Maryland’s current school discipline practices are ineffective at mitigating behavioral challenges in the classroom.
Many schools are still turning to suspensions and expulsions, also known as exclusionary discipline, in response to student behavioral challenges. These practices often punish offenses harshly without regard to the type or severity of problem behaviors. They stem from the nationwide “zero tolerance” approach to school discipline modeled after state and federal drug enforcement policies of the 1990s.
Since then, we have learned that exclusionary discipline actually increases behavioral issues and exacerbates race and disability disparities in education.
Exclusionary discipline is connected to poorer academic outcomes for students, negative school climate for everyone in the school and higher student dropout rates. For each suspension it decreases the odds that a student will graduate by 20%. Exclusionary discipline costs the U.S. $35 billion annually when accounting for the decrease in tax dollars generated, the cost of incarceration, and the cost of public benefits consumed by those who do not finish high school.
Yet, Maryland schools continue to use exclusionary discipline. Not only that, Maryland disproportionately suspends black students and students with disabilities at higher rates than white students and students without disabilities.
According to 2015-2016 Maryland State Department of Education data, 8.1% of black students in Maryland received a suspension or expulsion, compared to 2.3% of white students. Additionally, 9.9% of students with disabilities in Maryland received a suspension or expulsion, compared to 3.6% of students without disabilities.
These exclusionary practices have negative consequences for some of the most vulnerable students in Maryland who are being criminalized by the education system that is supposed to be in place to lift them up.
Many of the suspensions and expulsions received by black students are due to minor offenses, such as “talking back.” Schools often confuse “defiant behavior” with expressions of trauma. Adverse childhood experiences, or ACEs, are traumatic events experienced in childhood that affect the development of children’s brains and their behavior in school. ACEs may include witnessing and experiencing violence, abuse, drug addiction and effects of poverty, including lack of food or other resources. Students with learning disabilities, such as ADHD, are also frequently suspended or expelled.
Without the proper training or skills, school staff react to challenging behavior with the only tools they have, exclusionary discipline. This process too often ends with the child entering the juvenile justice system, also referred to as the school-to-prison pipeline. This process disproportionately impacts children of color who are more likely than white students to live in disinvested neighborhoods where trauma is more common.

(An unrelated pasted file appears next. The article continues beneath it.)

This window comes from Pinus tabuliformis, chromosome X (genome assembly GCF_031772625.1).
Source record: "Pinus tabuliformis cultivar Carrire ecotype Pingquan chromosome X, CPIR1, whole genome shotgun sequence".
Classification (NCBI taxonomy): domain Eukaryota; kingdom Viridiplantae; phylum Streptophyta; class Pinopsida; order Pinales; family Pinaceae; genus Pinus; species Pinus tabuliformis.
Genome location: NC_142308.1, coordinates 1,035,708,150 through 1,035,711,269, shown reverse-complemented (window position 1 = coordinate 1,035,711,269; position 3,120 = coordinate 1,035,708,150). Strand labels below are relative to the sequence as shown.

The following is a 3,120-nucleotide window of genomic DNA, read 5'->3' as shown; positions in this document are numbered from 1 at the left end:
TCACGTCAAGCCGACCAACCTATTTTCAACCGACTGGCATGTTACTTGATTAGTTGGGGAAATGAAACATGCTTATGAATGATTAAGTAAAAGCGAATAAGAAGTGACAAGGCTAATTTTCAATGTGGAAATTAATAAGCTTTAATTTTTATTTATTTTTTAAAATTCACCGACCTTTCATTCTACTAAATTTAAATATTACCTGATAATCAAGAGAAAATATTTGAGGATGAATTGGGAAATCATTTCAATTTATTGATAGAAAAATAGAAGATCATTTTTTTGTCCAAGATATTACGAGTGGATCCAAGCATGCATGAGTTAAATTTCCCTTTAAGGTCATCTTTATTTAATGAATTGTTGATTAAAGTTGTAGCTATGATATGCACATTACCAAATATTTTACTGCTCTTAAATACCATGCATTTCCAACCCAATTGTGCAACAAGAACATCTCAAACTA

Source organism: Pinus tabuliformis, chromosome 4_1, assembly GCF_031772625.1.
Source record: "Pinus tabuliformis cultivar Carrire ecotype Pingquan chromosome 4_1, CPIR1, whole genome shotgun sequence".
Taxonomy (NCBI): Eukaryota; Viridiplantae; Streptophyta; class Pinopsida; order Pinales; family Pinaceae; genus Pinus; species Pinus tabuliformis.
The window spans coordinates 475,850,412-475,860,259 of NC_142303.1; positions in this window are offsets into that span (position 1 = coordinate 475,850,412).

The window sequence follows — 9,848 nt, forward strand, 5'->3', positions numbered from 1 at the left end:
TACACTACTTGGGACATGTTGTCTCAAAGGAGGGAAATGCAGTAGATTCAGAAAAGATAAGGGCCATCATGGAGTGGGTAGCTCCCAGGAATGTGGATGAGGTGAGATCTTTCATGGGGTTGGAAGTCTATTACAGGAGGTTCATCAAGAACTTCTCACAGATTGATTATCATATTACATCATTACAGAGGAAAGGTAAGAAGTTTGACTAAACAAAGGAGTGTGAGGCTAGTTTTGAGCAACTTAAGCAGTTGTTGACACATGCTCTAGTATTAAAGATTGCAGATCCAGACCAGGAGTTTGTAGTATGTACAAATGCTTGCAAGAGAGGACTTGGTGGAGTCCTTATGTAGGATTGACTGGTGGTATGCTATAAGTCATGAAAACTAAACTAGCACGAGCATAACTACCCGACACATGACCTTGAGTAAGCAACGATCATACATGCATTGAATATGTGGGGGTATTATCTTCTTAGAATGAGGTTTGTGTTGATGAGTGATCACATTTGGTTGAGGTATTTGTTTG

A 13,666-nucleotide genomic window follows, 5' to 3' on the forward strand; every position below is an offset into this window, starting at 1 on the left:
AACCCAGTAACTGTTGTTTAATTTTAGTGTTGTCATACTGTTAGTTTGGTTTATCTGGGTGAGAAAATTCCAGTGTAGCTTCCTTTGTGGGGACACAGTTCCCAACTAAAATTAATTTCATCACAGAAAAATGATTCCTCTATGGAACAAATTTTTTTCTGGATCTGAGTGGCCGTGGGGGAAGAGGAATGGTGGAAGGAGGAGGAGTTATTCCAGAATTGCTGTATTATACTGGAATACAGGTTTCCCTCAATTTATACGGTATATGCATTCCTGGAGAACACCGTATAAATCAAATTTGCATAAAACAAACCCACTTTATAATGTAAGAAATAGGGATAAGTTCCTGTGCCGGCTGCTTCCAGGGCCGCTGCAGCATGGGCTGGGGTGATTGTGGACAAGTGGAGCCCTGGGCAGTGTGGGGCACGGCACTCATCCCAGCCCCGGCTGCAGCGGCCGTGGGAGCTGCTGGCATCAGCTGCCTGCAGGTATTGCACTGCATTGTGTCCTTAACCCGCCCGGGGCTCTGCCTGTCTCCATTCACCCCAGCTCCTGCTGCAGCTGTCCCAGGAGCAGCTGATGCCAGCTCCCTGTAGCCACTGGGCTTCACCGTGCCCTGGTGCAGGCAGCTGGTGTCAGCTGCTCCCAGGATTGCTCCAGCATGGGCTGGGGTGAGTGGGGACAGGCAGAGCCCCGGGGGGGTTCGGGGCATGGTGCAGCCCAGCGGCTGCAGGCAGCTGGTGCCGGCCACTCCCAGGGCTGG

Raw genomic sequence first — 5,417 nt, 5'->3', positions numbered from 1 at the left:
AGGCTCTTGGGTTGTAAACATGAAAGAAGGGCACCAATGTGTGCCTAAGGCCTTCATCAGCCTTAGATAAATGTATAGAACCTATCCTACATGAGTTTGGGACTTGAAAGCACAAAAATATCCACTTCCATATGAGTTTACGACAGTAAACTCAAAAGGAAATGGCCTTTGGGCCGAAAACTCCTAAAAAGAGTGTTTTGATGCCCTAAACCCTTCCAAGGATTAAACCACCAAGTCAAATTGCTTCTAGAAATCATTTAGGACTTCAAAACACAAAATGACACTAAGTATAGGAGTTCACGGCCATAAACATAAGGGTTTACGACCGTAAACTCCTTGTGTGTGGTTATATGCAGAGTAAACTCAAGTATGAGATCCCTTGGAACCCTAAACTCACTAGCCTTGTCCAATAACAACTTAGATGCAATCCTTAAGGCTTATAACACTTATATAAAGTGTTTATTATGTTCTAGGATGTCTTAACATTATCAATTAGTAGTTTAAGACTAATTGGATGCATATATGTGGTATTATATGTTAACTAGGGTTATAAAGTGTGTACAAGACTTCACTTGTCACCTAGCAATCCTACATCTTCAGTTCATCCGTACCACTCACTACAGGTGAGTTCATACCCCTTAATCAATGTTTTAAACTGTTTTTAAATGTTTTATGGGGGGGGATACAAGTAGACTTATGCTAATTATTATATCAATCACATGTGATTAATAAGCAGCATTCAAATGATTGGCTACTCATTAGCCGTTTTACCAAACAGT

Students are more responsive to authority when schools have a climate where adults show care for students and are firm in their expectations of behavior. Maryland schools need to shift the system on the state, district and school levels from thinking about discipline as retribution and adapt practices centered around prevention, accountability and creating school cultures where students and staff can solve problems together.
Restorative practices are a trauma-responsive approach to improving school climate. They are a set of tools and strategies that draw on the belief that respectful communication helps reduce conflict and repair relationships. Evidence on the effects of restorative practices demonstrate decreases in suspensions, office referrals, expulsions and reports of violent behavior. Positive impacts of restorative practices have been found up to seven years after implementation.
Some districts in Maryland are utilizing restorative approaches with success.
For example, Hampstead Hill Academy in Baltimore saw a 61% decrease in suspensions from 2008-2014. In 2018, Baltimore City Public Schools pledged to create a restorative practices district over the next five years.
Why hasn’t the entire state of Maryland done this yet?
State school discipline policies do not clearly articulate how to use alternative interventions or provide funding to train staff. Adequate funding for schools to support restorative and trauma-responsive work is imperative for successful implementation.
A bill in the Maryland General Assembly this year, HB202: Restorative Approaches Fund and Grants – Establishment, would have provided this critical funding for staff training, but it did not pass.
We must provide our teachers, administrators and school staff with an understanding of the impact of trauma on children. We must equip them with the skills and tools they can use every day to address challenging behavior without resorting to exclusionary discipline.
We can’t expect students to be successful unless we provide a positive school climate that supports the whole child.
The writer is a graduate student at the University of Maryland School of Social Work.
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